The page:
Hack Attempt Sequential Config File Read Looking For Valid Files.

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Asterisk Users 6 Comments

I “justed” happened to look at /var/log/messages…

I saw:
Apr 21 12:18:40 in.tftpd[22719]: RRQ from filename
0004f2034f6b.cfg Apr 21 12:18:40 in.tftpd[22719]: Client File not found
0004f2034f6b.cfg Apr 21 12:18:40 in.tftpd[22720]: RRQ from filename
0004f2034f6c.cfg Apr 21 12:18:40 in.tftpd[22720]: Client File not found
0004f2034f6c.cfg Apr 21 12:18:40 in.tftpd[22721]: RRQ from filename
0004f2034f6d.cfg Apr 21 12:18:40 in.tftpd[22721]: Client File not found
0004f2034f6d.cfg Apr 21 12:18:40 in.tftpd[22722]: RRQ from filename

so basically an sequential read of polycom MAC address config files. Some is trying to read to determine if I have any polycom files just sequential read after read. And if so – it would get any extension and password at that time. Luckily I have none.

However – how does one block attempts like this ?



6 thoughts on - Hack Attempt Sequential Config File Read Looking For Valid Files.

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  • This is old news. They use Shodan and then try to connect. Set up Fail2Ban that say after 10 404’s to ban the IP.

  • Hi, Jerry,

    I don’t know what S.O. you have in the Server, but you can check the man page (https://linux.die.net/man/8/in.tftpd) for tftpd and use the options
    –address, so you can tell tftp from what interface/port this service listen request.

    From the IP in your logs ( the request came from a web hosting provider (http://www.heg.com/). So, the request came from Internet, so your server listen TFTP request from outside, what is bad.

    You can use iptables in any Linux distro to block incoming TFTP traffic. TFTP is a UDP protocol at port 69.


    /sbin/iptables -A INPUT -i eth0 -p udp –destination-port 69 -j DROP

    Change eth0 to the correct name of your public internet server interface.

    2017-04-21 13:27 GMT-03:00 Jerry Geis :

  • Is that IP in your network or outside (I can ping it so I’m guessing it’s outside your network)? Do you have a firewall between your asterisk box and the internet? Is there a WHITELIST of IP addresses that only allow your provider’s limited IP pool to connect to your asterisk box from outside?

    If you are getting TFTP requests hitting your Asterisk box, they are not properly being filtered at your firewall – ftp and tftp are considered insecure communication methods, that port (69 I think) should be closed on your firewall unless you have a really good reason to have it opened (and unless you run a public FTP site, THERE IS NO GOOD REASON).

    Fail2Ban is a BLACKLIST method, blacklists are most effective after good network hygiene is implemented, as you drastically limit the pool of potential bad actors with a whitelist.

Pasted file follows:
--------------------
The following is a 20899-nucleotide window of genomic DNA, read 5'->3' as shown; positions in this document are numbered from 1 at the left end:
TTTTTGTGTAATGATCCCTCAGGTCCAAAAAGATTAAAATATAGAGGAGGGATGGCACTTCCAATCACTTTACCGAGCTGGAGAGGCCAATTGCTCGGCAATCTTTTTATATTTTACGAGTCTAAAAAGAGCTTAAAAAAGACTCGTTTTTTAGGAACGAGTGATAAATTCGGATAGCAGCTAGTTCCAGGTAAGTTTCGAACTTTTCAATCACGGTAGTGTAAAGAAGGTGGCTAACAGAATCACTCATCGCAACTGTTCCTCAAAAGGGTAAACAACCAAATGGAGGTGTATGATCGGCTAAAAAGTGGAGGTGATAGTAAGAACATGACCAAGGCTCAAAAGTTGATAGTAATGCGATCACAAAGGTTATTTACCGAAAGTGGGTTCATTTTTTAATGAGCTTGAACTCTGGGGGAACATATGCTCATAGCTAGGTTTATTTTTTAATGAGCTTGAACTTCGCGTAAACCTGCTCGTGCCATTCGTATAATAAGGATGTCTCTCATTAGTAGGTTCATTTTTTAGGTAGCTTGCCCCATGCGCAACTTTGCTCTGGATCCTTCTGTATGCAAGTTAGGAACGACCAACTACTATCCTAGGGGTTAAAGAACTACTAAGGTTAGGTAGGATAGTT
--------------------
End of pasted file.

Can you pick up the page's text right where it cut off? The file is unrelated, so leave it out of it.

• Hi David, Tim,

    Try to use Bail2Ban at last resort. Fail2Ban is a ractive approach, that permit the traffinc AND ONLY BLOCK them after certain level triggered.

    Use iptables to block the unused services faced to public networks like Internet. And configure these services properly, so they listen only selected interfaces and IPs, and not from

    2017-04-21 13:47 GMT-03:00 Tim S :

  • Exactly.

    If one’s external access control is set correctly, you should basically never see any outside attack traffic at your Asterisk box (you’ve see it in the firewall logs instead).

    Following the concept of “least privileges” is where you should start if you have Asterisk attached to a SIP service you pay for. If you have one SIP provider, the only IP address (or IP pool/range) that should talk to your Asterisk box from outside your firewall is exclusively the servers of your SIP provider. Everything else should be “dropped” (no response at all).

    Google “GRC Shields Up” and run that free port scanner to see what you have open, closed or what they call “stealth” (dropped). If a firewall is setup correctly, port 5060 should appear “stealth” from any IP address other than your service provider.

    You can also Shodan yourself: “https://www.shodan.io/host{yourPublicIP}” –
    but Shodan doesn’t tell you whether the packets are dropped or rejected. In general you want your public IP to only show services on Shodan that you intend every random request to get access to – for example a public web server on port 80 and 443.

    It’s a good idea to review these resources often (once a quarter, once a month, once a week – your choice), especially after any software or hardware changes on your network. You may find something has been misconfigured at installation, that you would need to address.